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Combating Olive Oil Fraud with Nuclear Innovations


Extra-virgin olive oil is popular all over the world and is a key ingredient in the Mediterranean diet. (Photo: FAO)

The IAEA is developing new and rapid methods to rapidly screen and authenticate the origin of foods like extra virgin olive oil.

Heat waves and droughts in Europe are affecting olive oil harvests and leading to a booming black market in fake virgin and extra virgin olive oil, according to a 2022 European Commission publication — which estimates olive oil is one of the most mislabelled food products in Europe.

Infra-red light, invisible to human eyes, is one of the key detection methods enabling rapid analysis. Using near near-infrared spectroscopy and other techniques to analyse how the olive oil interacted with infrared radiation, scientists at the Joint Food and Agriculture Organization (FAO)/IAEA laboratory were able to tell the difference between extra virgin olive oil from Slovenia and other countries with between 86 per cent and 93 per cent accuracy, after screening and processing the data obtained.  Scientists also used a different spectroscopy technique to accurately discriminate olive oil between different regions of Lebanon, in a separate study, as olive oil from different regions of Lebanon vary in quality and price.

Europe produces 60 per cent of the world's olive oil. (Photo: FAO).

The research carried out by the Joint FAO/IAEA laboratory was designed to verify the origin of Slovenian extra virgin olive oil from the Istria region, which has a protected designation of origin and is a high value product. A total of 64 authentic extra virgin olive oils were used in the study, collected over two years from Slovenia, Italy, Croatia, Greece, Tunisia and Spain as part of an IAEA collaborative research initiative with these countries. 

Methods used in the olive oil study

  • Slovenia: Fourier Transform near-infrared spectroscopy (FT-NIR) and headspace gas chromatography ion mobility spectrometry (HS-GC-IMS).
  • Lebanon: Fourier transform infrared spectroscopy with attenuated total reflectance (FTIR ATR).

The FT-NIR technique is a non-destructive chemical analysis technology which involves shining a beam containing many frequencies of light at a sample and measuring the absorption of near-infrared light. HS-GC-IMS involves analysing the gas layer above the sample, resulting in a 2D data matrix which can be used to compare samples to each other or a reference sample.

Scientists also were able to differentiate between 242 olive oils and identify their origin from four different regions of Lebanon with 89 per cent accuracy. Lebanese olive oil varies in quality and cost depending on its region of origin. In this case, a Fourier Transform infrared (IR) spectroscopy with attenuated total reflectance technique was used, which measures the internal reflection of infrared light from interaction with a sample and processes the data using mathematical algorithms. All these techniques represent a rapid and non-destructive way to test products such as olive oil for adulteration or mislabelling.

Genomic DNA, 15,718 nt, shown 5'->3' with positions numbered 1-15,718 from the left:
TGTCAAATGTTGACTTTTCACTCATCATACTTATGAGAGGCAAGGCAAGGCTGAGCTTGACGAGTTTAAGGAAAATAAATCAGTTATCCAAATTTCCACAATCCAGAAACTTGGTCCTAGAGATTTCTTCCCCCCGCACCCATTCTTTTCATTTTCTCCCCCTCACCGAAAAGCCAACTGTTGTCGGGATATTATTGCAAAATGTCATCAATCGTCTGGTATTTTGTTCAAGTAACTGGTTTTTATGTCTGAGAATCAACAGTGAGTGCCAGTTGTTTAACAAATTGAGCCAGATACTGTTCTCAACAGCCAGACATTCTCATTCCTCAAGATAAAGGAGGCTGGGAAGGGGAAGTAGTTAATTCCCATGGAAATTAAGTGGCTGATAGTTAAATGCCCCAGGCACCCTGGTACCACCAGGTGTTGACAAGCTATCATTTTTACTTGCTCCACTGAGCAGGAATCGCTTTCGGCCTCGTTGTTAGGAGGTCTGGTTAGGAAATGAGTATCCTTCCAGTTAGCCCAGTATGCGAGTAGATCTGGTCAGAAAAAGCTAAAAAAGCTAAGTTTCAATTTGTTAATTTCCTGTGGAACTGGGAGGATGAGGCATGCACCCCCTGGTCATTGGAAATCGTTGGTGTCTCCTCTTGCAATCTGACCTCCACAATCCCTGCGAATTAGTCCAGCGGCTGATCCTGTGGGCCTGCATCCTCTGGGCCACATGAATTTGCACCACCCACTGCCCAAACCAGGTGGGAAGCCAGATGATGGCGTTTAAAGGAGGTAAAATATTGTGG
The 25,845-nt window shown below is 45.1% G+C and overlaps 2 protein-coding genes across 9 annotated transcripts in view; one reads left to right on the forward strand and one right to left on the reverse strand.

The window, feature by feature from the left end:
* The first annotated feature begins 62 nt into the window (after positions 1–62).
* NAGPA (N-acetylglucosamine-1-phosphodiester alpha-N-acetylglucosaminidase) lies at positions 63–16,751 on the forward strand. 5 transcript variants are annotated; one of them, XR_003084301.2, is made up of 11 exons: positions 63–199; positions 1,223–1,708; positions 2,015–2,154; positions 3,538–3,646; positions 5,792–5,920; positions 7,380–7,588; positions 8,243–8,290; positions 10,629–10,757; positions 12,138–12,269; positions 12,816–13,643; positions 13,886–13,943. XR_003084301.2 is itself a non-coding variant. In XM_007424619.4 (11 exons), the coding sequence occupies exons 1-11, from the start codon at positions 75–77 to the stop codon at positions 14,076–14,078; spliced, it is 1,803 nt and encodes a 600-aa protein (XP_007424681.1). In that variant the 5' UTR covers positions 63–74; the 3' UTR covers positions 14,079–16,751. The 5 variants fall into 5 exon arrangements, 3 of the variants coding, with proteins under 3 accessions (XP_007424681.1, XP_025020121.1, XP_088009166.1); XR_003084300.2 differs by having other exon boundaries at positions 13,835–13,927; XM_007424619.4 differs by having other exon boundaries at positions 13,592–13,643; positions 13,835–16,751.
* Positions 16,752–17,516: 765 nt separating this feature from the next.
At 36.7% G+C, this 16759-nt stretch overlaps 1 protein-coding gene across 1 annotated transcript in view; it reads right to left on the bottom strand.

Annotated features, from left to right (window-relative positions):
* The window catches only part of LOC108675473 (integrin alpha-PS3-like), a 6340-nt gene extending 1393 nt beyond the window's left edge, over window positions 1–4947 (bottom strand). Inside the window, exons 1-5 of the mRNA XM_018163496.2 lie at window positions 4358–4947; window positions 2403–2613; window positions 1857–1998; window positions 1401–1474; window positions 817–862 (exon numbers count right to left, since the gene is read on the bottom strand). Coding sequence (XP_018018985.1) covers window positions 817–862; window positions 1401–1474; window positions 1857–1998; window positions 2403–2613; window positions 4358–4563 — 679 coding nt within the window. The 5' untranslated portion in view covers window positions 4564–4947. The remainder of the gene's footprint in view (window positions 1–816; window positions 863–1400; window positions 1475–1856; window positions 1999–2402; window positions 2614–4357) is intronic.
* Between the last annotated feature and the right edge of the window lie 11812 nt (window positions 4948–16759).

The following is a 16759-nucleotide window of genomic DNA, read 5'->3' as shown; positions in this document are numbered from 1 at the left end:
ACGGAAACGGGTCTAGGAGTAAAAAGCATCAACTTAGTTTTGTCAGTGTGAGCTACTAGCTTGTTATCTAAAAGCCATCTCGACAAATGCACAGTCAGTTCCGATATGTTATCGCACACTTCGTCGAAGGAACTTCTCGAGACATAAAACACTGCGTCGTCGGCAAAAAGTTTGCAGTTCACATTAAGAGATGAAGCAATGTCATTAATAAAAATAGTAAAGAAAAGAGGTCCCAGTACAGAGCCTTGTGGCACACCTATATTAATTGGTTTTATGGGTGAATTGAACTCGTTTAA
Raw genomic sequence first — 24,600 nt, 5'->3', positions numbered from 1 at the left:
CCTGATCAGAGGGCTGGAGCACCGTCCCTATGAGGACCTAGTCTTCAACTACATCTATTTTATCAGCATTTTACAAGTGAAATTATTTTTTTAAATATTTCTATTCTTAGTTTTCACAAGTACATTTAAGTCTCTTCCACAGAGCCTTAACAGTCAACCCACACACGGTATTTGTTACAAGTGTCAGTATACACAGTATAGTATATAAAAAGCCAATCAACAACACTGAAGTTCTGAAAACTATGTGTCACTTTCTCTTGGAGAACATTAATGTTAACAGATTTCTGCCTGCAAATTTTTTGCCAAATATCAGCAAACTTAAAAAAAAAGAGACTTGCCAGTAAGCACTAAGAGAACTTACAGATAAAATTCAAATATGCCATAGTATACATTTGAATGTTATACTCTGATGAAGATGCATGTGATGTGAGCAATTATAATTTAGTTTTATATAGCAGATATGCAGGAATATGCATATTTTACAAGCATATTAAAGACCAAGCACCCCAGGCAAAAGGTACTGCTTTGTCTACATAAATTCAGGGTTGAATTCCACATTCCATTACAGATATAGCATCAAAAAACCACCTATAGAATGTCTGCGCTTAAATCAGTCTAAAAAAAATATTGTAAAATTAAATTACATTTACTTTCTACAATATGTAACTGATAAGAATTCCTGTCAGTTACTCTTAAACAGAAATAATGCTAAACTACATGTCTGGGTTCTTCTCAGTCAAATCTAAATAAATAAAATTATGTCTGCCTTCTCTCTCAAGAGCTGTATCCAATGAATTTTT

The research on Slovenian olive oil was carried out as part of  an IAEA coordinated research project to develop more food authentication tests, for instance to reveal where the olives in extra-virgin olive oil were grown.

“Infra-red spectroscopy and other techniques such as HS-GC-IMS can be used to analyse the samples in the laboratory and directly in the field, offers high sample throughput, low operational costs, requires little or no sample preparation, and no need for chemicals or specialized laboratory facilities,” said Christina Vlachou, Head of the Food Safety and Control Laboratory of the Joint FAO/IAEA Centre of Nuclear Techniques in Food and Agriculture.

Building on the recent launch of Atoms4Food, a joint initiative of the IAEA and the Food and Agriculture Organization of the United Nations (FAO), this year will see a gathering of food specialists from academia, public bodies, industry and commercial organizations at the International Symposium on Food Safety and Control. The Symposium, which will be held at the IAEA Headquarters in Vienna from 27 to 31 May 2024 in collaboration with the FAO, will provide a forum for sharing cutting-edge research and innovation, exchanging information and discussing international initiatives and needs.

The year 2024 will also mark the 60th anniversary of the Joint FAO/IAEA Centre of Nuclear Techniques in Food and Agriculture, a unique international partnership between the two organizations that supports the safe and appropriate use of nuclear and related technologies in food and agriculture to contribute to global food security and sustainable agricultural development worldwide.

New research to tackle food fraud and other innovations in food safety and control will be among the issues considered at the International Symposium on Food Safety and Control. The IAEA will continue, with the expertise of the Joint FAO/IAEA Centre, to support food safety and quality and forge partnerships under Atoms4Food.

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